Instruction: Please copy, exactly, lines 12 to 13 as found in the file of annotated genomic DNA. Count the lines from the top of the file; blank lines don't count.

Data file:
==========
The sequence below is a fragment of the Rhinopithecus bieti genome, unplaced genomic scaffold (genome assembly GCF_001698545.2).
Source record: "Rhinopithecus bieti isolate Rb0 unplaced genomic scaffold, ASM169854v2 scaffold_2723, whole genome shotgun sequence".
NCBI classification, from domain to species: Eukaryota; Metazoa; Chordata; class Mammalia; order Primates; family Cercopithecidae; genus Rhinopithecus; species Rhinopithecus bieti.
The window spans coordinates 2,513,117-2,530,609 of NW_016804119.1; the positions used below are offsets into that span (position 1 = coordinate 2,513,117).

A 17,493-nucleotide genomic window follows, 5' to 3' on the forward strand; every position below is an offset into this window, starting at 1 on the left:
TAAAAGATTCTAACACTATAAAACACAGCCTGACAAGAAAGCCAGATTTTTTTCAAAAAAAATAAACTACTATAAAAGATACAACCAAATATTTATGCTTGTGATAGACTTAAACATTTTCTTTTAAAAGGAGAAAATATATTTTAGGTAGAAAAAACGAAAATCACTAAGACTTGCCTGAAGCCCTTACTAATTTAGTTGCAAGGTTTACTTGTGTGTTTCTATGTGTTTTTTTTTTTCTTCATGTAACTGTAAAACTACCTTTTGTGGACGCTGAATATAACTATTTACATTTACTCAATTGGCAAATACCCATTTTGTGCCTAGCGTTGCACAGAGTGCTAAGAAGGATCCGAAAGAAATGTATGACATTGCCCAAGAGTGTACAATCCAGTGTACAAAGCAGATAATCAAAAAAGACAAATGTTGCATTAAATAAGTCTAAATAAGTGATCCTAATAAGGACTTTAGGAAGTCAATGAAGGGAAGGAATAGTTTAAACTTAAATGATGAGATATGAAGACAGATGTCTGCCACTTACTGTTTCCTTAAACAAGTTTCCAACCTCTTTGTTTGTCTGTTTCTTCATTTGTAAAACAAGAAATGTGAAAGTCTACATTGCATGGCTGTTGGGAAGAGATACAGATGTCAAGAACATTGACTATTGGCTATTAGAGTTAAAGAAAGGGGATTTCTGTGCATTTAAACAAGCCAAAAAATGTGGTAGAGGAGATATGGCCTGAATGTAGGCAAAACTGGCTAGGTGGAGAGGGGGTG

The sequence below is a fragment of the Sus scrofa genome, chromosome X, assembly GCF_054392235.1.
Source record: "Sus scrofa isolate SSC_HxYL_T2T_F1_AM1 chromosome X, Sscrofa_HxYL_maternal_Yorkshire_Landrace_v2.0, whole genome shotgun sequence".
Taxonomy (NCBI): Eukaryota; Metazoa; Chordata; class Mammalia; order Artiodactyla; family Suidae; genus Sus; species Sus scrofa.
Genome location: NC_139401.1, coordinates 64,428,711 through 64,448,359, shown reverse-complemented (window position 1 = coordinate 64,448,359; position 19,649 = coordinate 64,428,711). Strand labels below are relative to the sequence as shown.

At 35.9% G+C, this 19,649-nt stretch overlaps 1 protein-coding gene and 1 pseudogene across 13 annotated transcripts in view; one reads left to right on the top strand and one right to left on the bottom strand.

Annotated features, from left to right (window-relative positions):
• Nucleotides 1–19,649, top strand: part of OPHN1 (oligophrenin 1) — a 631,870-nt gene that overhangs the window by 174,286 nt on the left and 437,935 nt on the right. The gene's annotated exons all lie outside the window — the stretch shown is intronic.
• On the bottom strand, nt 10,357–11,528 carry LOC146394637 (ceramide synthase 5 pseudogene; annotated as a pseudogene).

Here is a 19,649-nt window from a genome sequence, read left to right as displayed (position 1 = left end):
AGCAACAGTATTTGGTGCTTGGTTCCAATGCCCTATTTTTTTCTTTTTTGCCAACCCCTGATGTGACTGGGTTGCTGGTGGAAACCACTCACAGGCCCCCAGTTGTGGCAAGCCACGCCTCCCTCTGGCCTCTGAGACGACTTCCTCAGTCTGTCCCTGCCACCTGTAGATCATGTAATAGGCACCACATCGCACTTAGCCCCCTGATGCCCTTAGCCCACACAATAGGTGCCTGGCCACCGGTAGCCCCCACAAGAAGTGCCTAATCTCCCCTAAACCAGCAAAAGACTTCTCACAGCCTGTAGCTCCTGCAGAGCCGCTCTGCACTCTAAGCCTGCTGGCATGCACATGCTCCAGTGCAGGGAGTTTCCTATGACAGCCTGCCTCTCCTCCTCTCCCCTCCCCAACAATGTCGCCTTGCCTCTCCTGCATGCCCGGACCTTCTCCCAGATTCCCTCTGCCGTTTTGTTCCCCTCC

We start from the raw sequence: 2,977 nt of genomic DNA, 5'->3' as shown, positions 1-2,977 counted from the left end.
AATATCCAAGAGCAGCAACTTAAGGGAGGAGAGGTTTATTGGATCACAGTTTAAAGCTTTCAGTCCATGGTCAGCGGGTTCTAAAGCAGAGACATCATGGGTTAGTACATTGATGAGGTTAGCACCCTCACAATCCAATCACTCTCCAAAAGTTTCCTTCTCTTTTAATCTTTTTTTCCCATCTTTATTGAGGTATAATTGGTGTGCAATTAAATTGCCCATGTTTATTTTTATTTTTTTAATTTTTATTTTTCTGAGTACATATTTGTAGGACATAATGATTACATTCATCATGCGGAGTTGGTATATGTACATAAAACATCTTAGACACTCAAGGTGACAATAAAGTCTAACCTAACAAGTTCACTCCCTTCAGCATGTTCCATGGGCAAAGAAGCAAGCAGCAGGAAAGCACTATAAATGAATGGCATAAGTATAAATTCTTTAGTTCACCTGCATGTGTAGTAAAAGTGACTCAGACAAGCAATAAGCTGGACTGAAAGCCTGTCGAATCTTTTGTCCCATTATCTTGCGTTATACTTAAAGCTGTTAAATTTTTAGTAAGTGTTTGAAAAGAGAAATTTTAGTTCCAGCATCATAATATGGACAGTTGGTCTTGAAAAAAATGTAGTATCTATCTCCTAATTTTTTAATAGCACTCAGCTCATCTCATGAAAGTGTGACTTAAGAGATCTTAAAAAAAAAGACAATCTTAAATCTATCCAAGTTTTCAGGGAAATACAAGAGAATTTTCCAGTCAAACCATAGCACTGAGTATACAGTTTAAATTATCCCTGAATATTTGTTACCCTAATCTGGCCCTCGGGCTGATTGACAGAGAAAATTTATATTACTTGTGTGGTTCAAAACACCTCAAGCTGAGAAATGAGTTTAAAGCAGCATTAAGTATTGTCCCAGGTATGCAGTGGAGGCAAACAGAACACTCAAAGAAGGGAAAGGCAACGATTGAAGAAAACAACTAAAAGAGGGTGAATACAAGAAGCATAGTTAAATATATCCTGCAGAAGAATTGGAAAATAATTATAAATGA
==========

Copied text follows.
Annotated features, from left to right (window-relative positions):
• Nucleotides 1–19,649, top strand: part of OPHN1 (oligophrenin 1) — a 631,870-nt gene that overhangs the window by 174,286 nt on the left and 437,935 nt on the right. The gene's annotated exons all lie outside the window — the stretch shown is intronic.